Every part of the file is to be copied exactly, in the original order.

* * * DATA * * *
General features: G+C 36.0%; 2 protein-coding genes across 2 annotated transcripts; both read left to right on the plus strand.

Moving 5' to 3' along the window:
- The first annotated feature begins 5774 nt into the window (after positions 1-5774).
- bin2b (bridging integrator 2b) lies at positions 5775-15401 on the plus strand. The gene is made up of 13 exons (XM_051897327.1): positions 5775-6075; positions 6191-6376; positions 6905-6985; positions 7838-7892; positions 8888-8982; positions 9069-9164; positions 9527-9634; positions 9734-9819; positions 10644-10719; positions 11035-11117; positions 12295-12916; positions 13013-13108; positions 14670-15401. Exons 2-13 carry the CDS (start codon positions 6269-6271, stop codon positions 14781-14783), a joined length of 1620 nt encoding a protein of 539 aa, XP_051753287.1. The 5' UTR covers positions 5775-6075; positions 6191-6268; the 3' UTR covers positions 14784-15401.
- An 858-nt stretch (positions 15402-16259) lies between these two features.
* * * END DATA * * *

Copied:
General features: G+C 36.0%; 2 protein-coding genes across 2 annotated transcripts; both read left to right on the plus strand.

Moving 5' to 3' along the window:
- The first annotated feature begins 5774 nt into the window (after positions 1-5774).
- bin2b (bridging integrator 2b) lies at positions 5775-15401 on the plus strand. The gene is made up of 13 exons (XM_051897327.1): positions 5775-6075; positions 6191-6376; positions 6905-6985; positions 7838-7892; positions 8888-8982; positions 9069-9164; positions 9527-9634; positions 9734-9819; positions 10644-10719; positions 11035-11117; positions 12295-12916; positions 13013-13108; positions 14670-15401. Exons 2-13 carry the CDS (start codon positions 6269-6271, stop codon positions 14781-14783), a joined length of 1620 nt encoding a protein of 539 aa, XP_051753287.1. The 5' UTR covers positions 5775-6075; positions 6191-6268; the 3' UTR covers positions 14784-15401.
- An 858-nt stretch (positions 15402-16259) lies between these two features.